New Hampshire has a long history of Scottish traditions, dating back to the establishment of its first European settlement by Scotsman David Thompson in 1629. During the state’s colonial days, many Scots migrated to North America to start a new life. Today, many of their descendants continue to uphold this tradition. In 1976, the Scottish communities in the area decided to host the first New Hampshire Highland Games, which is an event that celebrates Scottish culture through various games and activities.

New Hampshire was the site of the first women’s strike in American history.

In 1828, mill workers from Dover, New Hampshire made history by going on strike to protest unfair wages and oppressive working conditions. While management had been relatively fair and kind to the women working at the textile mill, the new owners slashed their wages while keeping male wages unchanged. The women decided to strike for better wages and working conditions, but their efforts were short-lived. The mill owner quickly advertised for replacement workers, and fearing the loss of their jobs, the Dover mill girls returned to work at the lower wages.

The first American to travel to space came from New Hampshire.

In 1957, the Soviet Union launched the first artificial satellite, Sputnik 1, which sparked the Space Race between the US and the USSR. Feeling the pressure to keep up with their Cold War rival, the US quickly developed a spacecraft and formed NASA. They trained a group of seven Air Force pilots to become astronauts, and the first American to be launched into space was Alan Shepherd, who was born in Derry, New Hampshire. Although he wasn’t the first man in space, Shepherd did make it to space on May 5, 1961, making him the first American to travel to space.

New Hampshire: A State Rich in History and Beauty

New Hampshire, one of the New England states, boasts a wealth of captivating history. Its small size belies the fact that its residents continue to make history, as exemplified by figures such as the Dover mill girls and Alan Shepherd.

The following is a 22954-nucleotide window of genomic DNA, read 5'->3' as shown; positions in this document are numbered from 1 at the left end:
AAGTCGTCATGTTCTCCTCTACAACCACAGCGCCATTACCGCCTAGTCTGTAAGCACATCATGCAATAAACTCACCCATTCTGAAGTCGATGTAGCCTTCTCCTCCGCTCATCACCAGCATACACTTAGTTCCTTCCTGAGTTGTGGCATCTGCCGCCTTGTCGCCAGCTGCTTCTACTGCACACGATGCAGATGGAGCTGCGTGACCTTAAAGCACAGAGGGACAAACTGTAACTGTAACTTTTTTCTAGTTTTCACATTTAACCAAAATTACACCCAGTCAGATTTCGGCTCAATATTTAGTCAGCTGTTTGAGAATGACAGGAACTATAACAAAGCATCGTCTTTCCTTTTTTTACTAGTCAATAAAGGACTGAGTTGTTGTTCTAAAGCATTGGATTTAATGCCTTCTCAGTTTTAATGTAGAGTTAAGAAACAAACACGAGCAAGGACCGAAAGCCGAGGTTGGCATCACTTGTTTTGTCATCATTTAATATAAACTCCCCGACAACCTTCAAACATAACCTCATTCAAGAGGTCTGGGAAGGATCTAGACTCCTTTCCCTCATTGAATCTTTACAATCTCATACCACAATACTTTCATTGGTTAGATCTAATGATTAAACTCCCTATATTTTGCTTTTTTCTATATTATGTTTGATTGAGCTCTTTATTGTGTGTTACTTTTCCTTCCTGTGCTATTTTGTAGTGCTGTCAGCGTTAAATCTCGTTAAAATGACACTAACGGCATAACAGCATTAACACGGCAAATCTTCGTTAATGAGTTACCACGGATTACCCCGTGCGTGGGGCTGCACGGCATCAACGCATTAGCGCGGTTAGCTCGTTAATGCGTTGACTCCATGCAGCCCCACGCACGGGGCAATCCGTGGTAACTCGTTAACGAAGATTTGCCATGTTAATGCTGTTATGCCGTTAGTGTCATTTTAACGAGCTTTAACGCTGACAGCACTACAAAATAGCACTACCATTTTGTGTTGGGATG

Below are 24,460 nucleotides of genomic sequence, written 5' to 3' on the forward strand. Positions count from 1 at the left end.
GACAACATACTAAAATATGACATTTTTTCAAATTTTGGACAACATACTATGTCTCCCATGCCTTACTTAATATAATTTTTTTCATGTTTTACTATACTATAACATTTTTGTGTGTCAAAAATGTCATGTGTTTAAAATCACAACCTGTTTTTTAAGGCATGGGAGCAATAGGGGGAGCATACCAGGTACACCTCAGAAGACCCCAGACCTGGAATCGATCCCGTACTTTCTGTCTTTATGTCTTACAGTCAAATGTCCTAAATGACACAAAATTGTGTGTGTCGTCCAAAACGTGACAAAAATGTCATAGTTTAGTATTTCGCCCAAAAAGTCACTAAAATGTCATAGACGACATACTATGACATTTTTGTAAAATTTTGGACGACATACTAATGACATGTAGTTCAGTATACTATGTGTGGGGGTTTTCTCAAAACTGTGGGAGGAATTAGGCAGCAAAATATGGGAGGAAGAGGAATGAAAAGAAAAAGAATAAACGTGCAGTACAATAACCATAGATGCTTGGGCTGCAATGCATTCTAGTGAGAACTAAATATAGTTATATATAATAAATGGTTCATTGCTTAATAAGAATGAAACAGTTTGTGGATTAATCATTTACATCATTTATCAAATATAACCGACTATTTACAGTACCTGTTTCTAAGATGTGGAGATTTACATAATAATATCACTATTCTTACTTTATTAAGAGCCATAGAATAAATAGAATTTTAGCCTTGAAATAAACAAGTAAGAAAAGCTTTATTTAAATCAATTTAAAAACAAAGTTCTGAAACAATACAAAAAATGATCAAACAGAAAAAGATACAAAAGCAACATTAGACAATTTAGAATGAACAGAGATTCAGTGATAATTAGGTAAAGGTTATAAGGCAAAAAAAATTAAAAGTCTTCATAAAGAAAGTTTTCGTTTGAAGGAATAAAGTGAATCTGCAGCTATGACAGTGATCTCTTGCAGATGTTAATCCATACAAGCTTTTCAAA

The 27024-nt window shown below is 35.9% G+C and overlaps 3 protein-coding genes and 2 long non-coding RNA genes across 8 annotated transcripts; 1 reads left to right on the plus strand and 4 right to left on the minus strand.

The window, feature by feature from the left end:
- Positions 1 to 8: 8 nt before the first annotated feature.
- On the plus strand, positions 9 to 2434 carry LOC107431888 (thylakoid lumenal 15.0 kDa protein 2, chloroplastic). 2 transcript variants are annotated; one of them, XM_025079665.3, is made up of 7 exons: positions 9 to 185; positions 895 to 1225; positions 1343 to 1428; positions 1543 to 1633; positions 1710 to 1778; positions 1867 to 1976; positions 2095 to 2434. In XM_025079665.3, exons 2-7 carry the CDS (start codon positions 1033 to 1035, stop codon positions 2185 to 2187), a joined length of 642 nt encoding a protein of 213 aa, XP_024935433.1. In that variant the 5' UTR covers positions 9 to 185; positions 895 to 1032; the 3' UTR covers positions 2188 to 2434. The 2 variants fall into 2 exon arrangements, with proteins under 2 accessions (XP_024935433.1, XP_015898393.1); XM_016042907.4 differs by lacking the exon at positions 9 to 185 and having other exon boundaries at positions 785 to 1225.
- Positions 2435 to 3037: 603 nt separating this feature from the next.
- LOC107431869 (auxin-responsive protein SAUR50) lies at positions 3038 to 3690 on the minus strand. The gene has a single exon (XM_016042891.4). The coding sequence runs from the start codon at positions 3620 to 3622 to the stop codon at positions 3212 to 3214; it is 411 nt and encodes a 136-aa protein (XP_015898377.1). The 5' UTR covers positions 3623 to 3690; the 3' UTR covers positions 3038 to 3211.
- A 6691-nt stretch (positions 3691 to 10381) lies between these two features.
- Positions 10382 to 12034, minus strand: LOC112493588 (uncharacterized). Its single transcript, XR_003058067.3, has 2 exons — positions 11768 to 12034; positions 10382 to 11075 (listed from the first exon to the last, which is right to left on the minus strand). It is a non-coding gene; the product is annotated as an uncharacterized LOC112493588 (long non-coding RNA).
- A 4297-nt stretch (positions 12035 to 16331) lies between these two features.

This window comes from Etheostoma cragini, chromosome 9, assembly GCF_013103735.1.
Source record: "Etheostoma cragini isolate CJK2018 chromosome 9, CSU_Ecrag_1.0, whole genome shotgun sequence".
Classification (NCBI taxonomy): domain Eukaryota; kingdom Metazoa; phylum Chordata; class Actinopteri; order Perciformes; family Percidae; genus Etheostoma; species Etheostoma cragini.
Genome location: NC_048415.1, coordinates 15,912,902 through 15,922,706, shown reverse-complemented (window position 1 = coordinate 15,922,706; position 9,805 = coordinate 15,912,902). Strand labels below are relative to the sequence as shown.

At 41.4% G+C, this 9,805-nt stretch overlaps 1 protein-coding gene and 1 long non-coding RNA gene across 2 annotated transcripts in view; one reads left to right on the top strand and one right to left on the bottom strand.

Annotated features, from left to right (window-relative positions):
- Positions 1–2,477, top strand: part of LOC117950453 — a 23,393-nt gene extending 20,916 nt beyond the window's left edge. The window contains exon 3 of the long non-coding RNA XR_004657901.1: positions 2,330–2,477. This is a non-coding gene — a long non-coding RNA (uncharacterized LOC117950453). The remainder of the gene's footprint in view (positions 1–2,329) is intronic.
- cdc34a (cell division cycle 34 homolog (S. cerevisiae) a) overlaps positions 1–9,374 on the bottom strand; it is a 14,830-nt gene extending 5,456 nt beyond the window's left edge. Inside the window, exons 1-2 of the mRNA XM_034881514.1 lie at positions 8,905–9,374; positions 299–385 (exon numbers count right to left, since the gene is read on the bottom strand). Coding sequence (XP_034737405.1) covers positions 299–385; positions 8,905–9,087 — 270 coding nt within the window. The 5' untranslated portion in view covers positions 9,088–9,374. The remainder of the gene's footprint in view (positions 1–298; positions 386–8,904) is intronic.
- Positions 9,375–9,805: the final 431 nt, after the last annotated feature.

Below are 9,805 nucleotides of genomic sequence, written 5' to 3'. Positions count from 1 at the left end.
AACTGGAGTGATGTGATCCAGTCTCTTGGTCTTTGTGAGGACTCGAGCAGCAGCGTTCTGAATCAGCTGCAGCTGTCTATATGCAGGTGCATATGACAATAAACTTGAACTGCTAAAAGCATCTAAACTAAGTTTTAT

However, New Hampshire is not solely defined by its historical significance. It is also a state of breathtaking natural beauty.

Whatever your interests, a trip up north to New Hampshire is sure to offer something fascinating.

FAQ

1. What is the origin of New Hampshire’s name?

New Hampshire was named by Captain John Mason in honor of Hampshire County, England, his home county.

2. What is the state bird of New Hampshire?

The state bird of New Hampshire is the purple finch. It was chosen because it is common in the state and has a beautiful song.

3. What is the highest peak in New Hampshire?

The highest peak in New Hampshire is Mount Washington, which stands at 6,288 feet tall. It is a popular destination for hikers and tourists.

4. What is New Hampshire’s state motto?

New Hampshire’s state motto is “Live Free or Die.” It was adopted in 1945 and reflects the state’s independent spirit and commitment to personal freedom.

5. Who was the first settlement in New Hampshire?

The first settlement in New Hampshire was established by the English in 1623 at Portsmouth. It was named after Portsmouth, England.

6. What is New Hampshire’s state flower?

New Hampshire’s state flower is the purple lilac. It was chosen because it is a common sight in the state and has a lovely fragrance.

7. What is the oldest continuously running summer theater in the United States?

The oldest continuously running summer theater in the United States is the Peterborough Players in Peterborough, New Hampshire. It was founded in 1933.

8. What is New Hampshire’s state sport?

New Hampshire’s state sport is skiing. It is a popular activity in the state due to its many mountains and ski resorts.

9. What is the significance of the Old Man of the Mountain?

The Old Man of the Mountain was a rock formation on the side of Cannon Mountain that resembled the profile of a man’s face. It was a symbol of New Hampshire and appeared on the state’s license plates. Unfortunately, it collapsed in 2003 due to natural erosion.